Job Search and the Gender Wage Gap
Giorgio Topa (),
Andreas Mueller and
Jason Faberman ()
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Aysegul Sahin: Federal Reserve Bank of New York
No 1330, 2017 Meeting Papers from Society for Economic Dynamics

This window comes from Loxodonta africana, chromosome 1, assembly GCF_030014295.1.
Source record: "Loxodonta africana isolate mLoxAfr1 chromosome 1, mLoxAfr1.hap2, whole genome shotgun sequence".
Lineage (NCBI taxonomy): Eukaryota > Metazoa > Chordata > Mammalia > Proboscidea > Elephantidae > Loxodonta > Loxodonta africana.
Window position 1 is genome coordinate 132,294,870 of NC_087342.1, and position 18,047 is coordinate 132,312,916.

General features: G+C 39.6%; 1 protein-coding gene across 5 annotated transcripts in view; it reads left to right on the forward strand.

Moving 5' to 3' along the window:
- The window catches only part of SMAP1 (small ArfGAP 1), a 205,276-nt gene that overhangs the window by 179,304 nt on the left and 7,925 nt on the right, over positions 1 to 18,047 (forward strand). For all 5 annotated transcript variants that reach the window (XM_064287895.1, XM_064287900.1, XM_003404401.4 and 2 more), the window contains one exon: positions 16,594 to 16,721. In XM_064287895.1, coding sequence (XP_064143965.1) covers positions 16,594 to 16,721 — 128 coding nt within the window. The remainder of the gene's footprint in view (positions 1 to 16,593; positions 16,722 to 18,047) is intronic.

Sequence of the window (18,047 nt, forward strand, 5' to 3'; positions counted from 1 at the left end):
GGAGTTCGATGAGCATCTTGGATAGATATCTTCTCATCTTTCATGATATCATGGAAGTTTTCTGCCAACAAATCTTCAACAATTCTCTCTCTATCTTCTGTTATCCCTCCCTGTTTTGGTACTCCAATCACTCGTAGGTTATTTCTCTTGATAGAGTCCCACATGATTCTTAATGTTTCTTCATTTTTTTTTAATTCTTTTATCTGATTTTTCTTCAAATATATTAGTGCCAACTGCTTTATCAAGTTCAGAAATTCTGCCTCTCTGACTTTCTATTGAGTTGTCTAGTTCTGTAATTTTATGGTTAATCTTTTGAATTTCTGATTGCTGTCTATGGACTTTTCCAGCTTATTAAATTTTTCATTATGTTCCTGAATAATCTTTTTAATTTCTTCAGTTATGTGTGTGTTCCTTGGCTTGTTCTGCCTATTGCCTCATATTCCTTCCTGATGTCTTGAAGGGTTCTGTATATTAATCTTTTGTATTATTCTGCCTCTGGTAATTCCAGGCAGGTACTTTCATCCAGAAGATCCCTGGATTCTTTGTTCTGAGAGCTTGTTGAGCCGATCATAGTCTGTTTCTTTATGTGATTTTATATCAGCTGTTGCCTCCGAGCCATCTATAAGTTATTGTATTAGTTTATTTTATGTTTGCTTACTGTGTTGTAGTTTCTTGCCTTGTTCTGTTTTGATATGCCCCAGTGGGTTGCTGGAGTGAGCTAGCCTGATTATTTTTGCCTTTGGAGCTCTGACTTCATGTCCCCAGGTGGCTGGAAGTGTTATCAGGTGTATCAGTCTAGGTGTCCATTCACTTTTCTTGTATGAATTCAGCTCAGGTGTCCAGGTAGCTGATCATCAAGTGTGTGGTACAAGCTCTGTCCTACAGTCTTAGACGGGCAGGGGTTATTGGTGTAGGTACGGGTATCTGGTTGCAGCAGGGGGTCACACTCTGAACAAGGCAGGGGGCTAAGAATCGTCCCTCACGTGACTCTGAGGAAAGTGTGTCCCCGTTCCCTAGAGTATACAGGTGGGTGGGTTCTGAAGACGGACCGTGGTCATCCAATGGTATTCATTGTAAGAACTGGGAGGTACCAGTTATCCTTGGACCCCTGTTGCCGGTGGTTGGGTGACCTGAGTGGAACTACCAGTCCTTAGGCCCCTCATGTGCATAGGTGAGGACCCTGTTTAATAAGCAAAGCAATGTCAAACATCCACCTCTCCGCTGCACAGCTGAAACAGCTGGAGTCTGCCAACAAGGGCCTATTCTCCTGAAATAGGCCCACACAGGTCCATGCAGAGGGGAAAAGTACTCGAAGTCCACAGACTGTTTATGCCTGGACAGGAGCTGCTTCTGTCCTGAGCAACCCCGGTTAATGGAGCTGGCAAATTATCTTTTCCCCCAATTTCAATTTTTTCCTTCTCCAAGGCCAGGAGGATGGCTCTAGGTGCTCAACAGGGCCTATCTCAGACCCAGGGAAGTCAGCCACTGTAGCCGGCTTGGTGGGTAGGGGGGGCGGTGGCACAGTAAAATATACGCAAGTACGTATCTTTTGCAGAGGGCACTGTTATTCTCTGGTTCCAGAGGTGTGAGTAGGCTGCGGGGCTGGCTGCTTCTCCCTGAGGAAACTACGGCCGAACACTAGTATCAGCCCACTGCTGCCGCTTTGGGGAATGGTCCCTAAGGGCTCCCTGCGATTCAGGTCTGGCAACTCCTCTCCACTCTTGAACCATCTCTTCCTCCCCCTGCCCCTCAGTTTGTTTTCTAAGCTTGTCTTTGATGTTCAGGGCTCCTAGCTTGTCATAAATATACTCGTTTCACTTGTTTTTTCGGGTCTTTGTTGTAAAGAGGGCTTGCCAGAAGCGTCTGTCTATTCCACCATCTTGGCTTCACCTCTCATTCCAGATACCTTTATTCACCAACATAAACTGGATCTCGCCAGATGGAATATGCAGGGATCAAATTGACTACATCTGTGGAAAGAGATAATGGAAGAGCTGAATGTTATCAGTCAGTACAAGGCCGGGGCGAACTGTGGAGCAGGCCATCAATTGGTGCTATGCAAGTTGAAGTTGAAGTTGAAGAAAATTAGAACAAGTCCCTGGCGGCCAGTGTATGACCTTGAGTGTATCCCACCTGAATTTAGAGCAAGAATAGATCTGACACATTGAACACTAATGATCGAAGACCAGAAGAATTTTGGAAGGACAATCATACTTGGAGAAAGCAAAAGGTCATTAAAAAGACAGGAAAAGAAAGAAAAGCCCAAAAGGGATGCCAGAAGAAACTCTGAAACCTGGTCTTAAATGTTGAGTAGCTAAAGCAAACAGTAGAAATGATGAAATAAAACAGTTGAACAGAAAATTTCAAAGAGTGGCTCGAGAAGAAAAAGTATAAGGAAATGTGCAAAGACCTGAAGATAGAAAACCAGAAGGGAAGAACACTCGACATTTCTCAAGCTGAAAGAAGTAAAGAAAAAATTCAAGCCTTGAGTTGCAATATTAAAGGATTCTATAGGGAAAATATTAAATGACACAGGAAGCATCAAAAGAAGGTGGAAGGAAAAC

A recent body of literature argues that at least some part of the gender wage gap may be due to differences in the bargaining and negotiation behavior of men and women. If women are less likely to bargain over wages, they will take home a lower fraction of their match surplus. This would contribute to the gender wage differentials observed in the data. Alternatively, wage differentials could be due to differences in sorting into different types of jobs or firms. A well-established literature finds that a considerable fraction of the gender wage gap is due to the occupational choices of men and women (see, for example, Groshen, 1991; Blau and Kahn, 2000, among others). Song, Price, Guvenen, Bloom, von Watcher (2015) find that pay differences between firms are an important source of earnings inequality. Both lines of research suggest that systematic differences in sorting by gender can lead to a gender wage gap. Recently, Card, Cartoso, Heiningand, and Klein (2013) quantified these two separate channels in the Portuguese data: the first one is the sorting channel—the possibility that women are less likely to work for higher-wage firms. The other is the bargaining channel—the possibility that women are less aggressive in bargaining than men. The sorting channel can work through occupational choice as well. Similarly, bargaining is only one aspect of the search process. More broadly, differences in search behavior between men and women, including differences in bargaining, search effort, and search efficiency, may be a key contributor to the gender wage gap. Both the sorting channel and the job search process are closely linked to a worker’s ability to change jobs. In this paper, we focus on gender differences in the job search and job-finding process. Using a unique new household survey, we study the relationship between job search behavior and outcomes by gender. We document new facts on their differences and quantify their effects on the gender wage gap. We find that a large gap in the wages of men and women exist not only in their current wages, but also in their wages at the time of their hiring and the wages of both recently-offered and recently accepted jobs. Gender differences observable characteristics, including demographics, the occupation of the job in question, and firm characteristics, can account for about half of the wage gap of the current job and about two-thirds of the pay gap of job offers. Accounting the differences in prior work history accounts for much of the remaining gap. An important caveat to these findings is that women pay a somewhat larger penalty than men for receiving or accepting an offer from non-employment, even after controlling for observables and work history. Our evidence on job search behavior suggests why differences in in work history may play an important role. We find that women tend to search more while employed and tend to search more intensely, but that they tend to fare slightly worse than men in generating job offers. A key reason for this difference is that men tend to have stronger informal recruiting channels. They generate more unsolicited offers and are more likely to have an employer contact through a referral. The stronger informal networks among men may reflect stronger ties to the labor market. Both may work together to contribute to the gender wage gap. We find that men are more likely to engage in bargaining than women, but only slightly more so. Overall, our results thus far suggest that gender differences in job search behavior and outcomes affect the gender wage gap through their effects on the work histories of men and women.
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